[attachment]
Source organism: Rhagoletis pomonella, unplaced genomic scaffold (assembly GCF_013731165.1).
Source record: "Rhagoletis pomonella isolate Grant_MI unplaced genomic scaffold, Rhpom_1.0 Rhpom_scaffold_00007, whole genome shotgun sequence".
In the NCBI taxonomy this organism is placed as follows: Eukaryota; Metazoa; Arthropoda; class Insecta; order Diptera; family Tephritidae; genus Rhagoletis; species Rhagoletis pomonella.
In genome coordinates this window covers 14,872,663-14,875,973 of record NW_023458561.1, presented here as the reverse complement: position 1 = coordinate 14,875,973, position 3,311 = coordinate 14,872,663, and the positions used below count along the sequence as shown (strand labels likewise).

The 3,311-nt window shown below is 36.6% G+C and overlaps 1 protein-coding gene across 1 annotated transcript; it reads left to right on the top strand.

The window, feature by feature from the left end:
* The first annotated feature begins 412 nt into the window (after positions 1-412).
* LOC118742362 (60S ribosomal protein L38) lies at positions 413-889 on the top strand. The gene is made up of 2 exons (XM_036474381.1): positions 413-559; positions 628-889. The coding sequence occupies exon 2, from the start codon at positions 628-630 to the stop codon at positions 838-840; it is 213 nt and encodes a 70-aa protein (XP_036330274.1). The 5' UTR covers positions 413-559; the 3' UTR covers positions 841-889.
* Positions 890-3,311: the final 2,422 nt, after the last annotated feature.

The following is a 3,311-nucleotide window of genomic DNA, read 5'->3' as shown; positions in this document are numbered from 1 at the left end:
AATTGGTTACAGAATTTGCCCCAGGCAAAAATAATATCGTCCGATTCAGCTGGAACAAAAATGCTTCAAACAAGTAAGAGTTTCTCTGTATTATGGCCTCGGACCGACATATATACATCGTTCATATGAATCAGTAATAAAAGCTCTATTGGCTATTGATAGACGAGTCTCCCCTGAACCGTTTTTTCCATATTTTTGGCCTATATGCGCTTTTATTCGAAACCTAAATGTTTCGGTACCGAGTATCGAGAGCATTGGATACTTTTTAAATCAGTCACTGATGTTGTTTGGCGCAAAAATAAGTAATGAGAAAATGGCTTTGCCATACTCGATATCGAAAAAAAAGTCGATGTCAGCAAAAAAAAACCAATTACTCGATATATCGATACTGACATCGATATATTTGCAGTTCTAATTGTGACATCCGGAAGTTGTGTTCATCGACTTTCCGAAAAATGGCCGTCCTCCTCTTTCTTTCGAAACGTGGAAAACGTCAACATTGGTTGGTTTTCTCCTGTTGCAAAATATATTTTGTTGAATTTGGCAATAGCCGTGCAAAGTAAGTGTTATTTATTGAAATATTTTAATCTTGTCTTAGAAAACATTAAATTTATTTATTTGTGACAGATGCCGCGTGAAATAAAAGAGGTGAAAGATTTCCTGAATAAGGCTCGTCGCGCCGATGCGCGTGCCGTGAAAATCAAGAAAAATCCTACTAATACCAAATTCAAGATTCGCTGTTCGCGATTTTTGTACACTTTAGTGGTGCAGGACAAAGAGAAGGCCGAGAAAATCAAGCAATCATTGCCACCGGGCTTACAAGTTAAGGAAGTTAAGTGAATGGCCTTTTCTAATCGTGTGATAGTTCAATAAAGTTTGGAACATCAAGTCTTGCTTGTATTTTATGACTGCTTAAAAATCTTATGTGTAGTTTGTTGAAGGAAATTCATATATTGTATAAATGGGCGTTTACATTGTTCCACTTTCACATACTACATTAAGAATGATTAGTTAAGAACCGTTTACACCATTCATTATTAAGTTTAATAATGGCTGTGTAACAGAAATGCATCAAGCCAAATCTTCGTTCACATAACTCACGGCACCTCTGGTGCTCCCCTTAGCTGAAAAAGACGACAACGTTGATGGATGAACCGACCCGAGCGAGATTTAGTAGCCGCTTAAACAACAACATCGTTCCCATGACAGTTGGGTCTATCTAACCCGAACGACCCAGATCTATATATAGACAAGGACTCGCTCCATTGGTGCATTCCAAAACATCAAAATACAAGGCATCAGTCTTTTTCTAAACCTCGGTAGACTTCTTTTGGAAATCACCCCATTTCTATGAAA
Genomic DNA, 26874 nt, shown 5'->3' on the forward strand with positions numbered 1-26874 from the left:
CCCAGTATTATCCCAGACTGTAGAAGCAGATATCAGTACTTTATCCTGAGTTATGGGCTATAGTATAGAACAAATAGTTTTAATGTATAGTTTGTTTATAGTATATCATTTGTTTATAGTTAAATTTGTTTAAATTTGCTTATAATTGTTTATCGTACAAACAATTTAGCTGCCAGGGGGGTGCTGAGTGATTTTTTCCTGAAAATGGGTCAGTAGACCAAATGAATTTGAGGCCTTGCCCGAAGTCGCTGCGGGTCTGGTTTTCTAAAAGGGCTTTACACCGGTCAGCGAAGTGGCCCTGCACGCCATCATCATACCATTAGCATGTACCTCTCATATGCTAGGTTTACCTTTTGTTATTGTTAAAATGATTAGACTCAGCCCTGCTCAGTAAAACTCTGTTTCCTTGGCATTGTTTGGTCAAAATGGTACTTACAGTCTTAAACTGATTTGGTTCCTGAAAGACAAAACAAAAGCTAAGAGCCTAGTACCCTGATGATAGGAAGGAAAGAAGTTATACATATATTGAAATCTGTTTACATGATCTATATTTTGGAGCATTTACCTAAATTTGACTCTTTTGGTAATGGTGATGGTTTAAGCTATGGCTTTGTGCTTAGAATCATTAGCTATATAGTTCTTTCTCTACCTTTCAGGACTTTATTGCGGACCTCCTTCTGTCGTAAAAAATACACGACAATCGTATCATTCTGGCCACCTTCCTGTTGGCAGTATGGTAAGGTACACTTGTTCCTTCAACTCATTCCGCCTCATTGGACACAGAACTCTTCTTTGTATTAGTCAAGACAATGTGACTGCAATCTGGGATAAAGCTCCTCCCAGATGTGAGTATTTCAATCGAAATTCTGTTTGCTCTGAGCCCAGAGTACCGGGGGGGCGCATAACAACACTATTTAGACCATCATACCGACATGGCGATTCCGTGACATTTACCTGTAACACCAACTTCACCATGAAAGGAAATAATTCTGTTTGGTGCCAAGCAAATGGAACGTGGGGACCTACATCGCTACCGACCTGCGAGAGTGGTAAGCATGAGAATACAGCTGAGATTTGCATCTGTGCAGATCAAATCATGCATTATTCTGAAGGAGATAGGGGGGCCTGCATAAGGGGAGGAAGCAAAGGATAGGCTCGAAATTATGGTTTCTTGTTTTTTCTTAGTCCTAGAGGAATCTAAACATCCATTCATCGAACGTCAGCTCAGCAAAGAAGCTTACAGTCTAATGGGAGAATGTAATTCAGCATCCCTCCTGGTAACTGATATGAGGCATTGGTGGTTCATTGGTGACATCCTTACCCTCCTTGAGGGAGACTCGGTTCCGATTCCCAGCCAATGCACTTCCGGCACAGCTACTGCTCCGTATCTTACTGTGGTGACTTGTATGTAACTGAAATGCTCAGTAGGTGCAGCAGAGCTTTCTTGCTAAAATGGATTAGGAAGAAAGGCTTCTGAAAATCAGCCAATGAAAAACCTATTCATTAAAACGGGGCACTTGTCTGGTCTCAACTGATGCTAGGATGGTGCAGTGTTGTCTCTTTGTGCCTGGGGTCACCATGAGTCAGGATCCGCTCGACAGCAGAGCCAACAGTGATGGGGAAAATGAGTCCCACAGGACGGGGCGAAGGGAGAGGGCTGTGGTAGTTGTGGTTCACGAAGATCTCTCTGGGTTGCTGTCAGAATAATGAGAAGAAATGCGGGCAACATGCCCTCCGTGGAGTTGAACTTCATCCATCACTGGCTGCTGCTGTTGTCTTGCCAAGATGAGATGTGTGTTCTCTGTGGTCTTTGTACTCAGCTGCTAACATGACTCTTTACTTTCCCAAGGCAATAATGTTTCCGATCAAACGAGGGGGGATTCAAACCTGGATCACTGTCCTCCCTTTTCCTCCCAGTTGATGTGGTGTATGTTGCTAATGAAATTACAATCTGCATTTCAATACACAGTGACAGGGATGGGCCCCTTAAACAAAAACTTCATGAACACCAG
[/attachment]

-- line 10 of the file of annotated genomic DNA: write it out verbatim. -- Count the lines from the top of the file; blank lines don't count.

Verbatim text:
The following is a 3,311-nucleotide window of genomic DNA, read 5'->3' as shown; positions in this document are numbered from 1 at the left end: